The company's shares sank nearly 6 percent to HK$16 at one point - from an IPO price of HK$17, which was already at the low end of its expected range - before clawing back to end the morning at HK$16.98.
Selling phones into overseas developed markets might be a more realistic goal, given Xiaomi's growing credibility with affordable but reliable devices, than building a full-fledged internet content and services wing. He told Yicai that it was not necessarily a bad thing for Xiaomi to start from a lower point.
Chinese smartphone giant Xiaomi has listed in Hong Kong for $4.7bn (£3.5bn), around half the amount the company had said it hoped to raise in a lacklustre listing. However, its estimated value of US$54.3bn fell short of the previous valuation range of US$70bn-US$100bn.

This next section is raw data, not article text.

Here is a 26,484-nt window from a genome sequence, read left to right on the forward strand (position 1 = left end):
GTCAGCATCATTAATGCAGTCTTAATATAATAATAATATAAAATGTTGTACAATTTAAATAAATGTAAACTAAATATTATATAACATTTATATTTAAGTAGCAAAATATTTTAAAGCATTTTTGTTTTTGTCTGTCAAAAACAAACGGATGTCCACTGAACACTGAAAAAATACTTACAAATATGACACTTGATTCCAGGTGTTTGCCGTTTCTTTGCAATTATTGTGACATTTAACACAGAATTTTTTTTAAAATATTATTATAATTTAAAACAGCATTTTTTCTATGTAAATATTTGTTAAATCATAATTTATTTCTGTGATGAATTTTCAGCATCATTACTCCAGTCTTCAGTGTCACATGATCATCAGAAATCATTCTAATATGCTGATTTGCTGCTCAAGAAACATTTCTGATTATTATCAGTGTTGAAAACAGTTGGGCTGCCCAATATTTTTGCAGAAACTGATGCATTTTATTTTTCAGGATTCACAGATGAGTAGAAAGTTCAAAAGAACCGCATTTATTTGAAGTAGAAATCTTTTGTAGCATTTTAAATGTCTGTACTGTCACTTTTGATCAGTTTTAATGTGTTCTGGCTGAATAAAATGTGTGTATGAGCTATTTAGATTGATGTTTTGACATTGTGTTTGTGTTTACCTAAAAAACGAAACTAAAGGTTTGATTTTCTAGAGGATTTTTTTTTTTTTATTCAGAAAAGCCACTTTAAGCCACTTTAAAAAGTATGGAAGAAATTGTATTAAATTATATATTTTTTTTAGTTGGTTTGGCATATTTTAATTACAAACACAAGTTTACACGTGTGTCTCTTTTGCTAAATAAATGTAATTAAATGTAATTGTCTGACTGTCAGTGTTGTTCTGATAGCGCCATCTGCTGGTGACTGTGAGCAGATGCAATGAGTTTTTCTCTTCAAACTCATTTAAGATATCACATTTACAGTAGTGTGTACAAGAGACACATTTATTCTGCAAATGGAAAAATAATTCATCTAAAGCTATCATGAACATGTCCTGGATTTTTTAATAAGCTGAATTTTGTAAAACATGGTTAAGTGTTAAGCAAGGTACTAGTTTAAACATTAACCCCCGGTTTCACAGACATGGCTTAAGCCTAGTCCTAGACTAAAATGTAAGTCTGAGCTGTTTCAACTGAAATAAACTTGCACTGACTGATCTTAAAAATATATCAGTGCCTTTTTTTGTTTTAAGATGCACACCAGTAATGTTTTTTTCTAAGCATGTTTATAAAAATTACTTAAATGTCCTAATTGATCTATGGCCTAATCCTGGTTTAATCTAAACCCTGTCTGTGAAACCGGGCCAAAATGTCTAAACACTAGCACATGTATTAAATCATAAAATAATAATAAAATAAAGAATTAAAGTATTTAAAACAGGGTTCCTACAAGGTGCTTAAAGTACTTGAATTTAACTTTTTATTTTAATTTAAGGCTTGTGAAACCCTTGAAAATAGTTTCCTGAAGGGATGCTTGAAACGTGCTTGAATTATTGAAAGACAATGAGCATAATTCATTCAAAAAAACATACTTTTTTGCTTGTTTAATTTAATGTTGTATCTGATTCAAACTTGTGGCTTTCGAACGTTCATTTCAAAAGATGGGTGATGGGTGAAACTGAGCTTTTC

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In a speech Monday, Lei Jun, the company's founder and chairman, said he expected others to follow.
Xiaomi, which helped to pioneer the trend for ultra-low-priced smartphones, says it plans to become an equipment-and-hardware brand alongside Apple Inc.
Xiaomi's listing comes as investors fret over escalating trade tensions between the United States and China that have shaken markets over the past several weeks. "If you don't like the price, you can stay away". "I believe that in the future, there will be more high-quality internet companies coming to Hong Kong".
And Jackson Wong, at Huarong International Securities, warned there could be repercussions for Hong Kong's IPO outlook, saying a tepid start for Xiaomi would suggest a weak appetite for new listings in the city.
"We are an internet company and from Day 1 we have set up a weighted voting rights structure with dual-class shares", he added.
The company is now the biggest smartphone vendor in India and is pushing into European markets including Spain and Russian Federation, though it has lost share in China recently to lower-cost rivals.